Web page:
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The Effects Of Infertility on Men

1 in 6 couples in the UK are struggling with infertility. People feel sorry for a woman who craves being a Mother.  The effects can be even more challenging for a man.  Read this article to find out what they are.

Infertility impacts every area of a couple’s life. 

  • Their Work
  • Relationships with friends and family
  • Finances
  • Social life
  • Own relationship
  • Mental and emotional health.

People feel sorry for the woman who is undergoing multiple medical tests and treatments. Few people think about what her partner is going through.

Infertility has many effects on men because despite his own concerns he often feels the need to be “strong” in support of his partner.

Typically a man wants to be able to “fix” any challenges they may encounter in their life. He has a primal desire to protect and make things better for his woman; This is innate. 
Infertility is, of course, not something he can fix and it can leave him feeling weak and “less than”.

Couples seeking IVF treatment on the NHS may face challenges due to lack of funding.  The alternative is expensive private treatment which can run into thousands of pounds. 

People have been known to sell their homes, or accumulate huge debt in their quest for a baby. Financial concerns can cause a great deal of worry for a man. The couple could disagree on how much debt they are willing to accrue for treatment which is not guaranteed to be successful.

  • He suffers inner turmoil
  • he wants them to have a family but.......
  • is also fearful of what it will cost them.

A man may also feel inept in his struggle to cope with his partner’s emotions, which may seem like a roller coaster. In the early stages of trying to conceive she will move from hope to despair as she has yet another period.

Invasive tests and treatments may make her anxious, depressed and generally unhappy.

Each month he:-

  • comforts her
  • supports her
  • tells her that he loves her no matter what and
  • does his best to help her to feel optimistic.

He may feel:-

  • sad
  • disappointed
  • depressed
  • hopeless
  • weak

But he keeps his feelings inside and puts on a mask. He tries to be strong and positive for her.

He may also feel lonely and long for the time when they used to have sex just because they desired it. Long gone are those days.

If they are undergoing IVF treatment some couples will stop having sex. They say “what’s the point, it doesn’t work”.  They feel that their body has let them down and often stop trying to conceive naturally.

All the joy, fun and tenderness of lovemaking have long gone. However much he misses it he may keep quiet, withdraw or become angry. This may also affect his libido and he struggles to perform on demand.

He may question whether he is enough anymore to make her happy. And worries that their future happiness is dependent on having children.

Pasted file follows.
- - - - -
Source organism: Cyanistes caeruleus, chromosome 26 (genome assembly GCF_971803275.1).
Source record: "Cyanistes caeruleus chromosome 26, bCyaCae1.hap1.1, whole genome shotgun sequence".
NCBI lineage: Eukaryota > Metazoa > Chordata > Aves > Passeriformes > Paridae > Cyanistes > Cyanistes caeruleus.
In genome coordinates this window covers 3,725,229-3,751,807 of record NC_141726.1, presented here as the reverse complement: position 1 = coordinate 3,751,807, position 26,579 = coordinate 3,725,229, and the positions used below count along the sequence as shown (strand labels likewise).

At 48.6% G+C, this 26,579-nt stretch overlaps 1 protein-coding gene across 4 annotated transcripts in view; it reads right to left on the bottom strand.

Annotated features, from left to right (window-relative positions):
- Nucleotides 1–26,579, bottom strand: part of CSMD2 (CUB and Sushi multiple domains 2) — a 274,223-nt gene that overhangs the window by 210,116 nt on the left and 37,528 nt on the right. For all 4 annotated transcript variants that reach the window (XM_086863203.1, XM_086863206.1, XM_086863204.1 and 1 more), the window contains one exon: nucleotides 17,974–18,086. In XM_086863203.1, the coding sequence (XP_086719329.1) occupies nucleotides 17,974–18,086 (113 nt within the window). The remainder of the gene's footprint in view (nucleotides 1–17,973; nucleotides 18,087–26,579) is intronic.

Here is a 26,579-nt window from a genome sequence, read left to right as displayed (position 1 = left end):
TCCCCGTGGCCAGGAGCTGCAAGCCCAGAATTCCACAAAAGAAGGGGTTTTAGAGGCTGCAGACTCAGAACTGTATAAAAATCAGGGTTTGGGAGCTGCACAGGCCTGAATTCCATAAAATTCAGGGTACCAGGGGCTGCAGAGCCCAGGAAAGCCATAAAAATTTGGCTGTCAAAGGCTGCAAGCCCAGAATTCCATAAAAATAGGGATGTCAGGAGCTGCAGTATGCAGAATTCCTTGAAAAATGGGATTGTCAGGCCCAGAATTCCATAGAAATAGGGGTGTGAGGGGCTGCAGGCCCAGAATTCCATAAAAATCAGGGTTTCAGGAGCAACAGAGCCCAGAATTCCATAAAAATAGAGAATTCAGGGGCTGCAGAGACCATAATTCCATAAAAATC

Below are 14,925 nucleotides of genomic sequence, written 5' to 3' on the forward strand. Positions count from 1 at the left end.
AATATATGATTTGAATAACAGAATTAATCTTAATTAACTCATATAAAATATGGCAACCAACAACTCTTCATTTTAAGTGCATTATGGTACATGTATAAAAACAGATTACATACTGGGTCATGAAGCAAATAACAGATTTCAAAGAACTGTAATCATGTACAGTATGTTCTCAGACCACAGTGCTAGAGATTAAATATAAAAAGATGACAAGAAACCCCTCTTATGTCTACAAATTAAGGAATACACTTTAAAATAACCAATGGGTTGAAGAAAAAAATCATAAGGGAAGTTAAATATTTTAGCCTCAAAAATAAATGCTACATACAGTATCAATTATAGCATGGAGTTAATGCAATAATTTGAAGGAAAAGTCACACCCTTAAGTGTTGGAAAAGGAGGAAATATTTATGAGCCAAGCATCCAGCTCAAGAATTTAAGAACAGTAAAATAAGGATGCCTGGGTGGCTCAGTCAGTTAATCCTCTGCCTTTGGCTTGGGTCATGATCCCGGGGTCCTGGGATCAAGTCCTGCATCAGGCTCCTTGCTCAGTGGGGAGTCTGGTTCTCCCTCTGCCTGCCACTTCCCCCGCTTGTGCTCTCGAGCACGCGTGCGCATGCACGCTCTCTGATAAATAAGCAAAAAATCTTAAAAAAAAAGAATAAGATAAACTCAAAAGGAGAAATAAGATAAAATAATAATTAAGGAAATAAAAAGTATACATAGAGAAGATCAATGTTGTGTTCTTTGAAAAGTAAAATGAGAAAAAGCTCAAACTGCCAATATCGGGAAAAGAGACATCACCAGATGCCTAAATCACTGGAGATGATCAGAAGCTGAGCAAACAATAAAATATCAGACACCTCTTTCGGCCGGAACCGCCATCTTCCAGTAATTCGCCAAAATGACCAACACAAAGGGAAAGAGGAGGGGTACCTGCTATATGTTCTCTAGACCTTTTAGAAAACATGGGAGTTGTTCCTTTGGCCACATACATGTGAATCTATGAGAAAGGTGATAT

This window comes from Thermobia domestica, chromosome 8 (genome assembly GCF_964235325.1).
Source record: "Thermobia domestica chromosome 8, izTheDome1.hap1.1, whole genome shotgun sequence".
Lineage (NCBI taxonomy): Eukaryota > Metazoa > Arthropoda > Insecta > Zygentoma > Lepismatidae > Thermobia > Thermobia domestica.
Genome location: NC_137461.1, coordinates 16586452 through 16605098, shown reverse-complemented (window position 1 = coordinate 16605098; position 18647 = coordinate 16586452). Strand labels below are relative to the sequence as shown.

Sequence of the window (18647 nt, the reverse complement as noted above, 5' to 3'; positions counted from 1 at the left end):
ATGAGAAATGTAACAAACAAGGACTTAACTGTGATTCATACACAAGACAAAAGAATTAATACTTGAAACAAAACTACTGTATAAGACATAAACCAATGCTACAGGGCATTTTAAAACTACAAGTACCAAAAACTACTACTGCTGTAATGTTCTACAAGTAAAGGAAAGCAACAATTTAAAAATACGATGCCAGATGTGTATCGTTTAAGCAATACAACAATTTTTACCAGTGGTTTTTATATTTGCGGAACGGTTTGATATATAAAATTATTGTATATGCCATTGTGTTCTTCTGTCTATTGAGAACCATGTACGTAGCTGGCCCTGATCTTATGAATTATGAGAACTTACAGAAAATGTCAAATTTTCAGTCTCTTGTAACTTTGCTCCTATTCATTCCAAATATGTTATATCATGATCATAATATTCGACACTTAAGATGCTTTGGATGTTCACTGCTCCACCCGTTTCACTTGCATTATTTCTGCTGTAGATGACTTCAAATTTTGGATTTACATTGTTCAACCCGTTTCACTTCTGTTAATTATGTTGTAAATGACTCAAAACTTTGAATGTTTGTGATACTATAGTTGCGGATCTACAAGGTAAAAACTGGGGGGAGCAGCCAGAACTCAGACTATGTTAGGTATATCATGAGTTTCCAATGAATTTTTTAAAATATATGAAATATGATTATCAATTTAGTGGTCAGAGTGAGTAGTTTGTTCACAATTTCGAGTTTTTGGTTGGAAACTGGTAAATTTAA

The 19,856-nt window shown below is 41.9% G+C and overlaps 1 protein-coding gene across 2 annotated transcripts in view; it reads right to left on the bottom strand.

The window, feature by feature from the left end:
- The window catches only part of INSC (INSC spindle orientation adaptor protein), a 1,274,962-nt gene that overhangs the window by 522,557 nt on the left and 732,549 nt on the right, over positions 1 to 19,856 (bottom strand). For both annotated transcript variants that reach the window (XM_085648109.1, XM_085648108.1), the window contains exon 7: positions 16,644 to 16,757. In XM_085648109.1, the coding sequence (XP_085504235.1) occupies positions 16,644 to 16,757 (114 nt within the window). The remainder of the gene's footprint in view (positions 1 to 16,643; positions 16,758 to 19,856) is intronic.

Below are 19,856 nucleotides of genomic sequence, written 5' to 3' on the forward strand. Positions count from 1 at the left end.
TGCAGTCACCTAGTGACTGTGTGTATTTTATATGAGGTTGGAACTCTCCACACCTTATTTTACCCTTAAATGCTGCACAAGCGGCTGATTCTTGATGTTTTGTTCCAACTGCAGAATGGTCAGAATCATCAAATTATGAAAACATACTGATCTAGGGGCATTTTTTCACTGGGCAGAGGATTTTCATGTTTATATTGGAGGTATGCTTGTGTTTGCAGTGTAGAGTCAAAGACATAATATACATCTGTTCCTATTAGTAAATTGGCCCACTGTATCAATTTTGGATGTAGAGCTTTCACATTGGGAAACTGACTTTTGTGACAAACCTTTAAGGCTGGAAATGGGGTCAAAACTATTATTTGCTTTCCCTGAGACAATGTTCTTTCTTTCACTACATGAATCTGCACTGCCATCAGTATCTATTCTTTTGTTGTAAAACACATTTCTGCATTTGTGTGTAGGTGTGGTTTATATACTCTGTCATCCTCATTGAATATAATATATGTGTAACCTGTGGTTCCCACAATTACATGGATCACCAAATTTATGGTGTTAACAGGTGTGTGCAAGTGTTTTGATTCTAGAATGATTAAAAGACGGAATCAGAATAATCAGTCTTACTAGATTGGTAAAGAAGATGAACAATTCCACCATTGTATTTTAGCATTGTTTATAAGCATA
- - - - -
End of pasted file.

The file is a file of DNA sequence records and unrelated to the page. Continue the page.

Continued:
People struggling with infertility often lose that sense of “coupledom”.
They have forgotten how just being together was enough.
When nothing else mattered as long as they had each other.

The desire to conceive a child is all-consuming and takes over everything else in their lives.

If their infertility struggle is attributed to him he may feel guilt and shame.

He may have issues about using donated sperm.
He really wants her to be happy but he is unsure about them having a baby that isn’t biologically his.

Infertility is a dark and lonely place for everyone.
Women will share how they feel with their girlfriends.
Men generally don’t share their feelings. Bring a group of men together and they will talk about work and sport, not how they feel.

If a man were to share his own specific fertility issue with friends he opens himself up to ridicule in some cases. One man reported that his “friend” offered to do the deed himself. Needless to say he is no longer a friend.

Tips to Cope

  • Attend Couples Counselling
  • Join a Support Group
  • Fertility Coaching/Hypnosis

They provide an environment of safety and acceptance where couples can drop the mask and share:-

  • their experiences and feelings
  • communicate better and
  • have greater understanding of each other

The simple act of coming together can feel as though a huge weight has been lifted from their shoulders.

There is a huge lack of awareness and understanding of the emotional impact faced by anyone struggling with infertility. The only people who can truly empathize are those who have experienced the struggle themselves.

Alice Domar PhD leading expert in mind/body medicine says. “We know from research that support groups can help people with just about any health problem to feel better”.

Hypnosis can reduce the negative effects of infertility.  The Fertile Body Method combines hypnosis and other mind/body approaches to improve the success rates of natural conception and assisted reproduction techniques.  Book a no obligation complimentary 30 minute session here 

Imago Relationship Counselling provides a safe space for couples to share their feelings 



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